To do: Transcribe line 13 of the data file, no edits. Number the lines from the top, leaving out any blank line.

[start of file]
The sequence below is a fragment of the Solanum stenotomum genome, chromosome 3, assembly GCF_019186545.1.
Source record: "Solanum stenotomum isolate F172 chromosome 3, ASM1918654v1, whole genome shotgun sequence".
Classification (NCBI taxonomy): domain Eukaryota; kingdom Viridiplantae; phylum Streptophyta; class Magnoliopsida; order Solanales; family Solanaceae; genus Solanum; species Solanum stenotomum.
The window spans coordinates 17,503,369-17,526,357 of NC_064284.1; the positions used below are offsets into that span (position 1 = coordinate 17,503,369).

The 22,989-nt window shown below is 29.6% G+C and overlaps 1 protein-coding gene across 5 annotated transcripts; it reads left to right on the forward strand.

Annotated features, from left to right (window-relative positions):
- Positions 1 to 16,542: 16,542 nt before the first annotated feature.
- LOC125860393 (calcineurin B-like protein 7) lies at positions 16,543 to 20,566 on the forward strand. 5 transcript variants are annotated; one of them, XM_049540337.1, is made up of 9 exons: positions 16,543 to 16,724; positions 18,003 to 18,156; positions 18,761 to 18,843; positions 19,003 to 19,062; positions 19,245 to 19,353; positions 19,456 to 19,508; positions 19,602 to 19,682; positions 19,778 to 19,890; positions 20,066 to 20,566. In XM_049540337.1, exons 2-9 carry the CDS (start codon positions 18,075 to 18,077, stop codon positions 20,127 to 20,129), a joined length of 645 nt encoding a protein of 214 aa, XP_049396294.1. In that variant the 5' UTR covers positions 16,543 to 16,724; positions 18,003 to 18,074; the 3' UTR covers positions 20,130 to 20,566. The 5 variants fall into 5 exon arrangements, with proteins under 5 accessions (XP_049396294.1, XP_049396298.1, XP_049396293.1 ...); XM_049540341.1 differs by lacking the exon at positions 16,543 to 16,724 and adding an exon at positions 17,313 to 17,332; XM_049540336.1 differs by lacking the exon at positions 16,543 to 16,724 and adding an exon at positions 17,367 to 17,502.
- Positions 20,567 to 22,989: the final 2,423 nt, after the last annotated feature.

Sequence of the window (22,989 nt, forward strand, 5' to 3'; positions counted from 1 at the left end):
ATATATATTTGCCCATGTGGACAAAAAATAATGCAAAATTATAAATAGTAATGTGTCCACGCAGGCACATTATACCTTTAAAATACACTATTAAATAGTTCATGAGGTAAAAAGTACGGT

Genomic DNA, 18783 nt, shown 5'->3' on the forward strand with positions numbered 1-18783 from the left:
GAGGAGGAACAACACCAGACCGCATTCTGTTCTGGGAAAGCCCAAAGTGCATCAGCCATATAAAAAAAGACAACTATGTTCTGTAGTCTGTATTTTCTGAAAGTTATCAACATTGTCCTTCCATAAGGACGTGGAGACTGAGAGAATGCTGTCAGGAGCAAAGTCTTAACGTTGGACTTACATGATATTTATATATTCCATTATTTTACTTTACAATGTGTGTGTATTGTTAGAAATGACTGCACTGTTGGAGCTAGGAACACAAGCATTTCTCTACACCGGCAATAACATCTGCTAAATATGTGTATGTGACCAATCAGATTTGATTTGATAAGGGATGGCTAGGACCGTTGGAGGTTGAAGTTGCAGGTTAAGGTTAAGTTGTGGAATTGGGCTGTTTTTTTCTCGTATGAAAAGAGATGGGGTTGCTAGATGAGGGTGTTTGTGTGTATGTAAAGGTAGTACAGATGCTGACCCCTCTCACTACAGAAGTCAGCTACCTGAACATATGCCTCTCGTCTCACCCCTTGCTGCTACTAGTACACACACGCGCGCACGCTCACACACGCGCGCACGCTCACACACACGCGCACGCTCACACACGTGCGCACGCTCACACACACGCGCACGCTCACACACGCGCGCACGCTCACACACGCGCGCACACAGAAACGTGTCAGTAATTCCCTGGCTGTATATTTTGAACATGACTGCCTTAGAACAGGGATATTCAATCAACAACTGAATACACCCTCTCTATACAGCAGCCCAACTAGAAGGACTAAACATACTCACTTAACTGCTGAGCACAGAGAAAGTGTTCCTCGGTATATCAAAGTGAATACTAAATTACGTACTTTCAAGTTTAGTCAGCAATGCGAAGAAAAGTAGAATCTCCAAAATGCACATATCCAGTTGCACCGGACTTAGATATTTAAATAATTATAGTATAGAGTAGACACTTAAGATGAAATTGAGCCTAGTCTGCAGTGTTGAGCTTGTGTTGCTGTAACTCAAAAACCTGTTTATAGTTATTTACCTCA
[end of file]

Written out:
GAGGAGGAACAACACCAGACCGCATTCTGTTCTGGGAAAGCCCAAAGTGCATCAGCCATATAAAAAAAGACAACTATGTTCTGTAGTCTGTATTTTCTGAAAGTTATCAACATTGTCCTTCCATAAGGACGTGGAGACTGAGAGAATGCTGTCAGGAGCAAAGTCTTAACGTTGGACTTACATGATATTTATATATTCCATTATTTTACTTTACAATGTGTGTGTATTGTTAGAAATGACTGCACTGTTGGAGCTAGGAACACAAGCATTTCTCTACACCGGCAATAACATCTGCTAAATATGTGTATGTGACCAATCAGATTTGATTTGATAAGGGATGGCTAGGACCGTTGGAGGTTGAAGTTGCAGGTTAAGGTTAAGTTGTGGAATTGGGCTGTTTTTTTCTCGTATGAAAAGAGATGGGGTTGCTAGATGAGGGTGTTTGTGTGTATGTAAAGGTAGTACAGATGCTGACCCCTCTCACTACAGAAGTCAGCTACCTGAACATATGCCTCTCGTCTCACCCCTTGCTGCTACTAGTACACACACGCGCGCACGCTCACACACGCGCGCACGCTCACACACACGCGCACGCTCACACACGTGCGCACGCTCACACACACGCGCACGCTCACACACGCGCGCACGCTCACACACGCGCGCACACAGAAACGTGTCAGTAATTCCCTGGCTGTATATTTTGAACATGACTGCCTTAGAACAGGGATATTCAATCAACAACTGAATACACCCTCTCTATACAGCAGCCCAACTAGAAGGACTAAACATACTCACTTAACTGCTGAGCACAGAGAAAGTGTTCCTCGGTATATCAAAGTGAATACTAAATTACGTACTTTCAAGTTTAGTCAGCAATGCGAAGAAAAGTAGAATCTCCAAAATGCACATATCCAGTTGCACCGGACTTAGATATTTAAATAATTATAGTATAGAGTAGACACTTAAGATGAAATTGAGCCTAGTCTGCAGTGTTGAGCTTGTGTTGCTGTAACTCAAAAACCTGTTTATAGTTATTTACCTCA